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Florida has been under the spotlight after Governor Ron DeSantis signed a bill preventing local authorities from passing legislation protecting workers against extreme heat.

The law, supported by business organizations and opposed by labor and environmental ones as well as Democrats, also prompted a broader conversation about what the standards are in the rest of the country.

An analysis by Bloomberg Law showed that Florida has joined Texas in passing such a measure, the two being the only states to do so. Texas passed a sweeping law in 2023, which critics have called the "death star" law as it includes bans on workplace standards such as construction worker rest breaks.

This legislative pattern reflects a familiar dynamic, the outlet explains, where red-state lawmakers counter new workplace requirements proliferating among Democratic-majority jurisdictions.

In contrast, six others have passed protections for workers. They are California, Nevada, Oregon, Washington, Minnesota and Colorado. Maryland is also working on heat safety standards, seeking to become the first state in the East Coast to pass such a measure.

At the federal level, the US Occupational Safety and Health Administration (OSHA) is in the process of developing a federal rule addressing indoor and outdoor heat stress. However, a definitive timeline for its finalization remains unclear.

At a more local level, Phoenix recently implemented a heat protection standard, mandating city contractors to provide amenities like cool water and shaded or air-conditioned rest areas for outdoor workers. This move came in response to the city experiencing numerous days with temperatures exceeding 110 degrees Fahrenheit in 2023.

Similar legislation addressing heat safety has been proposed in states like Massachusetts, New Jersey, and New York, indicating a growing recognition of the issue nationwide.

Advocates of preemption argue that allowing numerous local regulations could create confusion for businesses, particularly in industries like construction. They emphasize adherence to existing federal regulations, such as those outlined by OSHA, as sufficient for ensuring worker safety.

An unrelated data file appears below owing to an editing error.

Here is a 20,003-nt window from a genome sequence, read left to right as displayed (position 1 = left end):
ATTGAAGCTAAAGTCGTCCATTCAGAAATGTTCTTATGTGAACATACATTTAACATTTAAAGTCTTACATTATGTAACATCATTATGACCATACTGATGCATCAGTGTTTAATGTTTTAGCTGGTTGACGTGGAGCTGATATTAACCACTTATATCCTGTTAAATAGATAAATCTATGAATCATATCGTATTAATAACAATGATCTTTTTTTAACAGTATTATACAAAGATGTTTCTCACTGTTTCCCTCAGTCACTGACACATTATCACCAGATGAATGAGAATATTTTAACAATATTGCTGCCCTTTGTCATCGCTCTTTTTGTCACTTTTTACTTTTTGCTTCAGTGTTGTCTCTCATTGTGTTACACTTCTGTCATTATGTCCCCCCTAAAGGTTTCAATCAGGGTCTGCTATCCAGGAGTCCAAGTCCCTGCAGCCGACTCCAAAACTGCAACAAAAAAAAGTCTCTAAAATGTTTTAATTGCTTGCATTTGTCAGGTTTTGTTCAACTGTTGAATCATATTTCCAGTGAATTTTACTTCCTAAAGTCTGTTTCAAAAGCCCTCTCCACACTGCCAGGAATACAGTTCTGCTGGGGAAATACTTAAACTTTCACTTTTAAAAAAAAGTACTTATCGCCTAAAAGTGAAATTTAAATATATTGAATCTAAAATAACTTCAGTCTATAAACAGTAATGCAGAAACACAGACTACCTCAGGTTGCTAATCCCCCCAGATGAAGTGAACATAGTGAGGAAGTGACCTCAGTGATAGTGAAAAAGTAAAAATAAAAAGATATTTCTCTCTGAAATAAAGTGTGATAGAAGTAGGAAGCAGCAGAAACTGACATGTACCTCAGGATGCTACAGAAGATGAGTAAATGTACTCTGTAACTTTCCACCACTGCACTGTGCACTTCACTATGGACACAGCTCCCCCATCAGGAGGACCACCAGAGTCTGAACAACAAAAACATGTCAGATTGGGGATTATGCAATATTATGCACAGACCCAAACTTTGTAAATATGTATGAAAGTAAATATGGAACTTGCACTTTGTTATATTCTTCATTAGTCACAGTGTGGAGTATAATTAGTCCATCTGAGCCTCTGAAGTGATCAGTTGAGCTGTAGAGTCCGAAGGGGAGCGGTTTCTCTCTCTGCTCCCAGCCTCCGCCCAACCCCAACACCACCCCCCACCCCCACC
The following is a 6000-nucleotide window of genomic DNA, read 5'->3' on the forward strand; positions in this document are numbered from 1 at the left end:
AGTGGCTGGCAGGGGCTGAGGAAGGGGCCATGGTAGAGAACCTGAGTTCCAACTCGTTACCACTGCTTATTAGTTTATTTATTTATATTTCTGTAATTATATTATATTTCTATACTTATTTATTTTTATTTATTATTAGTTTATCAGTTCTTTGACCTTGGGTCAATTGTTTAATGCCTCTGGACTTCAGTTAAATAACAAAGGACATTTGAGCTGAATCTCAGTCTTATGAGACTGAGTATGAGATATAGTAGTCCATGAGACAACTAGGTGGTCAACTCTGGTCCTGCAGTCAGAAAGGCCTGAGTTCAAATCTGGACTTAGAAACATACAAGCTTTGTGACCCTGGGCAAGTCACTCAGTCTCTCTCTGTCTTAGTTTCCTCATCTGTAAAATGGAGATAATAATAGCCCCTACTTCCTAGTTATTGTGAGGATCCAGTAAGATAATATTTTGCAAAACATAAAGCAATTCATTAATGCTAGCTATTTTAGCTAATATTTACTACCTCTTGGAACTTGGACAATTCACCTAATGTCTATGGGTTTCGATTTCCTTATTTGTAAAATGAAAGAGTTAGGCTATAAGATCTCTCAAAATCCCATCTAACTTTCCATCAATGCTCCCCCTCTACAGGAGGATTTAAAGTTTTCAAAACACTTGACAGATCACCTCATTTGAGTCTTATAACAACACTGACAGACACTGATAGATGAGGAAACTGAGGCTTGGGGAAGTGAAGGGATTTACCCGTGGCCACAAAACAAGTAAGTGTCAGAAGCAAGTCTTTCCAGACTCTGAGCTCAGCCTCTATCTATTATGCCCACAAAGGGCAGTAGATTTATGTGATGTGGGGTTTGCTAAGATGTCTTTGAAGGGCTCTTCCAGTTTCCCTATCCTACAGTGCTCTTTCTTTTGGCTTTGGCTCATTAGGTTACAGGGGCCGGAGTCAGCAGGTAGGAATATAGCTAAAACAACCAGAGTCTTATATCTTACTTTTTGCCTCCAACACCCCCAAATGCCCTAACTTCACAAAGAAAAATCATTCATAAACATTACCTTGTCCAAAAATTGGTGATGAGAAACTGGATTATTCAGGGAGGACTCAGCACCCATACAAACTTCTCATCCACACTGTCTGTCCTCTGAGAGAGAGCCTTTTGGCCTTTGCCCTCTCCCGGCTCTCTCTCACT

Critics, in turn, contend that blocking local ordinances hampers efforts to tailor regulations to specific community needs, particularly in areas prone to extreme heat like Miami. They argue that existing federal standards may not adequately address localized concerns.

Oscar Londoño, co-executive director of labor organization WeCount, told The Hill that Florida's law is "extremist" and supported by "industry lobbyists in agriculture and construction who care more about their profits than the lives of the workers who make these profits possible."

"Without water, without rests, without shade, the body of a worker—it resents it," Lupe Gonzalo, who used to pick tomatoes during the summer, told NPR. About two million people work outdoors in Florida, usually under trying conditions that are set to exacerbate as a result of climate change.

At a global level, 2024's was the hottest March in recorded history, setting a record for the 10th consecutive month.

The Tampa Bay Times reported that more than 90 organizations opposed the measure, including the the Farmworker Association of Florida and the NAACP Florida State Conference, which sent letters to the governor seeking a veto.

Florida has recorded 215 deaths directly caused by heat between 2010 and 2020, but experts said the number is probably higher as they don't include existing conditions exacerbated by heat nor cases involving noncitizens, many of whom work in the agricultural sector.

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